Sky Blue Sky

by Greg Locke

Wilco have been so long discussed and written about that, truthfully, there's probably nothing left to say that hasn't already been picked raw. Yes, they are shape-shifters; they always have been. Sure, helmsmen Jeff Tweedy has had his share of personal and professional problems, but this everyman grief has also often been the fuel for some of the finest songs of our time. And their new album, Sky Blue Sky, is a boring, uninspired, simple adult contemporary record that's ready made for Barnes and Noble display fixtures. Or, wait, maybe it isn't. Maybe, just maybe, it's a grower. And maybe classifying something as "adult," isn't a bad thing. That is, if what you're really meaning to say is "mature." Or "seasoned." Or "sophisticated." Wilco arrive on Sky Blue Sky as all of these things. Especially sophisticated ... and maybe a bit Zen, too (dig the Jonathan Livingston Seagull-inspired cover art).

The rumors are true. At first blush Sky Blue Sky seems a bit too straightforward, boring and clear-cut; but live with it for a week and you'll soon find that it's actually none of those things to the core. No, it probably didn't max out studio soundboards or take months to mix. And yes, most of the songs were recorded live in the studio with little or no overdubs or Pro Tools tweaking. Do you have a problem with that? If so, you might want to go back and listen to A.M. and Being There. Now those were simple, albeit great, records. But they weren't mature or seasoned or sophisticated. Then again, they didn't follow creative juggernauts like Summerteeth, Yankee Hotel Foxtrot and A Ghost is Born, so, really, who was counting?

While touring in support of the band's Grammy-winning fifth official studio album, A Ghost is Born, Wilco became something different than they'd ever been before: wholly collaborative. They'd recently added legendary avant-garde guitarist Nels Cline to their lineup, and, as the show tally grew and grew, Tweedy became more and more comfortable with Cline's new interpretations of the band's catalog. This new dynamic, one would have to assume, cracked the Tweedy shell, consequently opening the doors for a more collaboration dynamic. A year or so later the band drummer Glenn Kotche, pianist Mikael Jorgensen, multi-instrumentalist Pat Sansone, longtime bassist John Stirratt, Tweedy and Cline hit their stride while on the road. The shows sounded bigger and more powerful than ever before, and, judging by the release of their first live album, Kicking Television, they knew they'd become something else. Something most bands never become. They'd become pros. Masters.

Around this time new songs with names like "Walken," "What Light" and "Impossible Germany" all of which are included on Sky Blue Sky's track list started popping up. Songs that sounded so classic that most fans initially figured them for covers. Songs that sounded like they were meant to be. Songs that only one in a million bands are capable of coming up with, if that. Soulful pop songs that build on what the band had accomplished recently with tracks like "Hummingbird" and "Theologians."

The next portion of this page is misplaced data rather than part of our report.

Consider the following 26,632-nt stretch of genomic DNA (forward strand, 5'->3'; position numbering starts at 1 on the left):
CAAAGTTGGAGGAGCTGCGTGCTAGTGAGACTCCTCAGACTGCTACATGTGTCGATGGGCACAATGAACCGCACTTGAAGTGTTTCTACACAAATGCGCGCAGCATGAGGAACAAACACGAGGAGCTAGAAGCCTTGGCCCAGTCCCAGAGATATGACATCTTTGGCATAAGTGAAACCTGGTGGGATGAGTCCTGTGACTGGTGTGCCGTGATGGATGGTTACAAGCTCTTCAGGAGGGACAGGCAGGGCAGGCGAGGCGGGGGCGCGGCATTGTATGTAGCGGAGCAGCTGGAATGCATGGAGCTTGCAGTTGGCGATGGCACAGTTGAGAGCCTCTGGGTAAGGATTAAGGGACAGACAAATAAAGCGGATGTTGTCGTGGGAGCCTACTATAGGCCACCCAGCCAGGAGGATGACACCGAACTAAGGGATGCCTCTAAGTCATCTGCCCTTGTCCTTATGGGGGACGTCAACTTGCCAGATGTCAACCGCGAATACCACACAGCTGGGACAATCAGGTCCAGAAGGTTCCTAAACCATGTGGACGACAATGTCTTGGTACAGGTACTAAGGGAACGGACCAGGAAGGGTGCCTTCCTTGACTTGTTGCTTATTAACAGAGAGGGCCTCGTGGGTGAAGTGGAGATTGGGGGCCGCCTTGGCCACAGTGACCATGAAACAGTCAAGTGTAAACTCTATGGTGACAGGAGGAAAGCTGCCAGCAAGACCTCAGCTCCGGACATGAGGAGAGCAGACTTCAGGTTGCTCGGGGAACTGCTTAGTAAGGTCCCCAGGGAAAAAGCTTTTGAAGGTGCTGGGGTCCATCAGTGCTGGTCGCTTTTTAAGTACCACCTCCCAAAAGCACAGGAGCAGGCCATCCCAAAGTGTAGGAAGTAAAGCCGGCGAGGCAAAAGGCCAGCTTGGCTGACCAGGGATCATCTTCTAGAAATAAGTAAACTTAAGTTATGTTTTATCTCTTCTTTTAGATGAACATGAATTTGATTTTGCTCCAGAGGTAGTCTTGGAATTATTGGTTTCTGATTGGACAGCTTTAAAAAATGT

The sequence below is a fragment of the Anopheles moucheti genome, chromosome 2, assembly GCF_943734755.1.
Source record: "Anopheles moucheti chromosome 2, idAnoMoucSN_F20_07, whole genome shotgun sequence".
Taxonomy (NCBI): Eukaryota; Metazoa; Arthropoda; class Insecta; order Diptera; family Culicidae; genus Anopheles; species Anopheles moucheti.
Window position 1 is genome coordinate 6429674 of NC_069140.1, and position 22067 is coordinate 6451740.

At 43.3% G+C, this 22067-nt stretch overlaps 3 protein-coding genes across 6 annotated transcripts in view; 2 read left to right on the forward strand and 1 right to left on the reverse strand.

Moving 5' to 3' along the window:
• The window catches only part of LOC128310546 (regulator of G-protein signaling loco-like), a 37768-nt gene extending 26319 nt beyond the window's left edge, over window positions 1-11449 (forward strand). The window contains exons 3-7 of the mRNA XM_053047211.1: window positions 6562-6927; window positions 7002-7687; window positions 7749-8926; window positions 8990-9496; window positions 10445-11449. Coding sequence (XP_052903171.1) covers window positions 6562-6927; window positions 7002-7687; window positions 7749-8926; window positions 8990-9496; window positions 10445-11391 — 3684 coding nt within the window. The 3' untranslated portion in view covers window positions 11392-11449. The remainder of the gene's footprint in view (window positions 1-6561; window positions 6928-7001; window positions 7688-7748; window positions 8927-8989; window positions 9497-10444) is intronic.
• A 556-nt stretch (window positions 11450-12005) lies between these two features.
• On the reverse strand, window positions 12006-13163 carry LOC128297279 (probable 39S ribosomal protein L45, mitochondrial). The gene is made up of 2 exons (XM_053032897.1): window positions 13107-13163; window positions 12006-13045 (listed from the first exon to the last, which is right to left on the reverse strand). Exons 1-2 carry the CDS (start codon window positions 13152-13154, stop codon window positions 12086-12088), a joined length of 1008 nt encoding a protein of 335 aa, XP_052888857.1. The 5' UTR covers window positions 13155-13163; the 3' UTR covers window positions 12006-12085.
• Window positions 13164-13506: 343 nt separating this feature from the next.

After U2-like delays Sky Blue Sky was finally out there, streaming on the band's website for free. Reviews started trickling in, most of which used all the same language; boring, uninspired, slow, insipid, mellow, moody and unimaginative, to name just a few, were words every reviewer seemed intent to throw around. This seemed odd, considering songs like "What Light" and "Walken" had already received gobs of gushing acclaim. Could it be true? Had Wilco finally lost their edge? Were the Steve Vai rumors true? Had Wilco really put out their version of a bad-era Mark Knopfler record?

After a few listens it seemed possible. Tweedy's lyrics had gone from playfully cryptic and dark to straightforward and (gasp) hopeful. The song structures seemed derivative of bands like The Eagles and whatever breezy SoCal bands come to mind, as opposed to Neu! or Radiohead or Sonic Youth or even Harry Nilsson. It seemed that Wilco had put on their slippers, sat on their couches and tapped out of the creative world they'd sat at the top of for nearly a decade.

Then it sets in: the guitar riffs and bouncy piano on "You Are My Face"; the imagery-drenched poetic verses of "Sky Blue Sky"; the improbable mini-movements spliced within "Shake It Off"; the Nilsson-meets-Newman pop intellect of "Hate It Here"; and, of course, the instant classics "Either Way," "Impossible Germany," "Walken" and "What Light." It's all there:the expert musicianship, the long-labored lyrics, the textures, the vocals, the heart, the soul and the swagger. Wilco have done what they always do: they've put out one of the best albums of the year. Maybe even the best.

It's a timeless record, full of sweet, hopeful sophistication and class. It's exactly what Wilco should be; anything else would come off as either played out or irresponsible, considering their talent and amazing live shows. Sure, they could release a progressive spirited album full of layers and layers of sound, but why do that when all your players play so clean and efficiently? What would be the point? When asked why he stopped layering his albums with guitar track after guitar track, Built to Spill's Doug Martsch claimed that he was finally comfortable enough with his skill that he didn't need to over-bake his work anymore. Like Wilco, Martsch recorded Built to Spill's recent album, You In Reverse, live in the studio, without relying on overdubs or extensive production. And that's it; Wilco no longer need a hazy crutch. Tweedy has finally found players good enough to keep up with his vision, and the result is a lean, mean, soulful album named Sky Blue Sky, an album that will, possibly unlike some of their other work, still sound fresh in 20 years. The result is one of the best albums of 2007, that is, if you give it the time and thought it demands.

Copyright 2007 Ad Media Inc.